My morning routine is pretty, well, routine.
Get up. Wake the kids.
Check email. Ask the kids to stop jumping on the couch.
Check Twitter. Tell the kids again to stop jumping on the couch.
Check my Google Reader. Glare at the kids with that “I’ve asked you for the last time” look.
You get the idea.
This Wednesday morning, somewhere in between conversations with my kids, walking the dog, and getting ready for work, I came across the following comment on a friend’s blog:
Ron, we are listening.
Web Manager, Mentor Graphics
For background, Ron Ploof is the guy who got the crazy idea almost 3 years ago that Synopsys should be doing something in this new world called social media. (Actually, I don’t think the term “social media” had even been coined back then). He evangelized this belief to the VP of Marketing at Synopsys and created for himself a job as Synopsys’ “New Media Evangelist” (actual title on his business card). He launched Synopsys’ first foray into social media, including podcasts, videos, and most prominently, blogs.
Synopsys’ success motivated Cadence to follow suit (something confided to me by Cadence’s former community manager). And it seems, according to the comment on Ron’s blog, it also motivated Mentor’s move into social media.
I wanted to find out more about the Mentor blogs and I was able to set up some time to talk over lunch with Sonia Harrison at Mentor (see her sing at the Denali DAC party) . Sonia had helped me set up my previous interview with Paul Hofstadler and had extended me an invitation to attend the Mentor User2User conference (which, unfortunately, I could not attend). As it turns out, Sonia was the absolutely right person to talk to.
Even though I had only now become aware of Mentor blogs, Mentor had evidently coordinated their launch with the launch of their new website several months ago. Sonia was quite humble, but it seems that she was the driving force behind the blogs and Mentor’s presence in other social media like Twitter. She had been watching what was going on for some time, hesitant to jump in without a good plan, and now was the time.
According to Sonia, Mentor’s motivation for doing the blogs was to extend into a new media their “thought leadership” in the industry, to draw customers in to their website, and to exchange information with customers. Interestingly, Mentor did not hire an outside social media consultant or community manager like Cadence had. Rather, the project was homegrown. Sonia recruited various technical experts and others as bloggers. She developed “common sense” social media guidelines to make sure bloggers were informed of and played by social media rules (e.g. no sensitive or proprietary information, be polite, respect copyrights, give attribution).
According to Sonia, “one of the more difficult things was to get people to commit to blogging regularly. Writing takes time, it’s almost a full time job.” Despite this additional work burden, Mentor has no plans to bring in professional journalists as bloggers like Richard Goering at Cadence. And it doesn’t seem they need to. Simon Favre received a blog of the week award from System Level Design a few weeks ago, so they are doing quite well on their own.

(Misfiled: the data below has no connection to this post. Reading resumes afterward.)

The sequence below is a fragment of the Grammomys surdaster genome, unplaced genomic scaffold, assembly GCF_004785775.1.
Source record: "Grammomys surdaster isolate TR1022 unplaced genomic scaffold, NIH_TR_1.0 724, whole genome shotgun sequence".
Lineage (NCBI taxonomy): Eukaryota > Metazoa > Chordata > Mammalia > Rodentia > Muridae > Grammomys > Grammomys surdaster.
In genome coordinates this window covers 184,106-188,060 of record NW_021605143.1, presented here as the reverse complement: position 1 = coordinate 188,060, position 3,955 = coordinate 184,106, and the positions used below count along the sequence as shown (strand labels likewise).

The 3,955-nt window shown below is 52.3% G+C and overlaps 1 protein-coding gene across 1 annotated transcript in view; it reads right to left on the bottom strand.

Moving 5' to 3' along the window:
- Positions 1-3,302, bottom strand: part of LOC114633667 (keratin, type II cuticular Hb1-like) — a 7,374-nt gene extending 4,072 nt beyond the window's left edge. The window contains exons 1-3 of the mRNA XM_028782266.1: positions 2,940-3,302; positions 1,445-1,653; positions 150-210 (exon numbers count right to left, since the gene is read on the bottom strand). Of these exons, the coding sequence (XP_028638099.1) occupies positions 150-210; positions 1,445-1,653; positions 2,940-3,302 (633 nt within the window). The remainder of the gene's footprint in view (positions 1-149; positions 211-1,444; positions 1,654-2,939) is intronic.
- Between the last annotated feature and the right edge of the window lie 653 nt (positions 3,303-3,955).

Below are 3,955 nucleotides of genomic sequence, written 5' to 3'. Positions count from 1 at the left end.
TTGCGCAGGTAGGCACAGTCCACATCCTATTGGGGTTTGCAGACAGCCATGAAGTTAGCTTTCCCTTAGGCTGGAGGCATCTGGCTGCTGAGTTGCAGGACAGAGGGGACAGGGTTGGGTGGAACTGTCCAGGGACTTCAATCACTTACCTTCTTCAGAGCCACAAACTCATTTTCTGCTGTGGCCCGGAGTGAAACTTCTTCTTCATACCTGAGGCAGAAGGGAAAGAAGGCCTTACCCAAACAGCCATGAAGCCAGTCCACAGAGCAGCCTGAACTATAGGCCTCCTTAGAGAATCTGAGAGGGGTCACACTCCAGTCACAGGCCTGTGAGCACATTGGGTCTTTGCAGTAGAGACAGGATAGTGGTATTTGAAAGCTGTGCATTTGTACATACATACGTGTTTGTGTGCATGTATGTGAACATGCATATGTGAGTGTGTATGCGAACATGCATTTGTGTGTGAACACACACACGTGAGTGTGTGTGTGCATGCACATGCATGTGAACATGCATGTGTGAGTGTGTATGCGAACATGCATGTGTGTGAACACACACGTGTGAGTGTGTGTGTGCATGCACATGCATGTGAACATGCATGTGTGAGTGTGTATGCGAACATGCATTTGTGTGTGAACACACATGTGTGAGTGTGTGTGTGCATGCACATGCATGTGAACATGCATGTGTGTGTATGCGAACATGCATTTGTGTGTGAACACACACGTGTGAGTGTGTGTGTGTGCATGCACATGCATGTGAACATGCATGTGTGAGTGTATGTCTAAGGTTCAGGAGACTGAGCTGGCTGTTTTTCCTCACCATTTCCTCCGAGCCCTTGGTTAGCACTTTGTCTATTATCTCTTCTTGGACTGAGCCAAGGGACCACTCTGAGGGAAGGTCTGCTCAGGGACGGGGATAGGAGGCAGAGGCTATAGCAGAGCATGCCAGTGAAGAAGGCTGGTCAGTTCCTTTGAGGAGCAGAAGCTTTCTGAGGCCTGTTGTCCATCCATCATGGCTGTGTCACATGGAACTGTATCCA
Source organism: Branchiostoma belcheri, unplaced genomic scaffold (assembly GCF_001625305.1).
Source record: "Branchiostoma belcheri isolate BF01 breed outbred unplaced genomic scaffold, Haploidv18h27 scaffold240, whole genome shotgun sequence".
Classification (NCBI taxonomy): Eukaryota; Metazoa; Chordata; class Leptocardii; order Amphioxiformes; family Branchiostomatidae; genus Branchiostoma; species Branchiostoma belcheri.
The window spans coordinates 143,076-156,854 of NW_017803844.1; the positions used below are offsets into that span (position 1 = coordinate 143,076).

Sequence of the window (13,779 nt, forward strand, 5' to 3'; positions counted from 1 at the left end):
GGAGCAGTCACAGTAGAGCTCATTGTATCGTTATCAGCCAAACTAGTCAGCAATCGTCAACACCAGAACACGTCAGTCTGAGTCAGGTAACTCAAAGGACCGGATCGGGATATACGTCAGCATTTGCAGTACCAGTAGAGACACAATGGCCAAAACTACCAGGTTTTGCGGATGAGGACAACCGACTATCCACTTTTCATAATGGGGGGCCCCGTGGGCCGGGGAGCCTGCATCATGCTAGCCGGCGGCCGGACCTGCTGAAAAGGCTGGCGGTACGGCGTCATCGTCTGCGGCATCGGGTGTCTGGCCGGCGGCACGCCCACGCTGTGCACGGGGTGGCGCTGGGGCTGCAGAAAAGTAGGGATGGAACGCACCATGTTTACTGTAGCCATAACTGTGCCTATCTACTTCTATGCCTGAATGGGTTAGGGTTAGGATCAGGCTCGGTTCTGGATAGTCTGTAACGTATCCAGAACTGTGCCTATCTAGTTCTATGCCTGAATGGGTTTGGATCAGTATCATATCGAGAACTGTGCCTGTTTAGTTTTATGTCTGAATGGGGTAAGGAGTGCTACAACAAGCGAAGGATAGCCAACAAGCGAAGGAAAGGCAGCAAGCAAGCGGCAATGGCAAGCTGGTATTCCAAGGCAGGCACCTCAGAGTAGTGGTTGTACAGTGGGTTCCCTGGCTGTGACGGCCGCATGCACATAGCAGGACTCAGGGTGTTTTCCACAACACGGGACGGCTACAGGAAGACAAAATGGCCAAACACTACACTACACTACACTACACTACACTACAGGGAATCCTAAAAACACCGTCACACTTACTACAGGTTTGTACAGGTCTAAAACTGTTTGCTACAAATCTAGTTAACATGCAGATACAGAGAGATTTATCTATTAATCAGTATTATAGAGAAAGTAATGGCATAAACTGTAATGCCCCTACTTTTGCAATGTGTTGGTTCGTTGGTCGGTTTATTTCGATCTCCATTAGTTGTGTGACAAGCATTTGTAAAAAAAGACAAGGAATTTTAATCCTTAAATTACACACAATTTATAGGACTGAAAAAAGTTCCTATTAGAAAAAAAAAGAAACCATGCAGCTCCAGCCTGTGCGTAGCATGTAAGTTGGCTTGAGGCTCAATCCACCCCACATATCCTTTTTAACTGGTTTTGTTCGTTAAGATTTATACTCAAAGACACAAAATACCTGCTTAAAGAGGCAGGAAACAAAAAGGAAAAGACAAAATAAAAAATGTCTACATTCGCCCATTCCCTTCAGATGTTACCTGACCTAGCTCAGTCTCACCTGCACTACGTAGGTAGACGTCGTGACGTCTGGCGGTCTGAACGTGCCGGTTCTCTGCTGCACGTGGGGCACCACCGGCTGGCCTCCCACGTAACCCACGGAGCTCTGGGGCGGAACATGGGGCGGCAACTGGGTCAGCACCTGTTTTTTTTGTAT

Sonia does not have any specific measurable goals (page views, subscribers, etc.), which I think is a mistake, especially when her upper management comes asking for evidence that these efforts are paying off. My friend Ron likes to tell me that social media is the most measurable media ever and it’s a shame not to use the data.
I started playing with the site later in the afternoon and noticed a few things. First, when I added a comment to one of the blogs without registering, it did not show up right away, nor did I get a message that the comment was being moderated. It did show up later in the day, but it would be nice to at least be told that it was “awaiting moderation”. Still better, why moderate or require registration at all? The likelihood of getting inappropriate comments from engineering professionals is very low, and they can always be removed if need be. Moderation of comments will also kill a hot topic in its tracks. I’ve personally had the experience of publishing a new blog post late at night and waking up to several comments, some addressing other comments. Had I moderated the blog, none of those comments would have even showed up until later in the day.
Second, there was no way to enter a URL or blog address when leaving a comment. It is pretty standard practice to have this feature to allow readers to “check out” the person leaving the comment. Hopefully thay can add this.
On the positive side, the most important feature of a blog is the content and the content looks very good, especially the PCB blogs. Also, there is apparently no internal review or censorship of blog posts, so bloggers have the freedom to write whatever they want, within the social media guidelines of course.
It’s been almost 3 years since Ron made his first pitch to his manager. Who would have thought that the Big 3 and many others would have adopted social media in such a short time. Meanwhile, my kids are still jumping on the couch.
harry the ASIC guy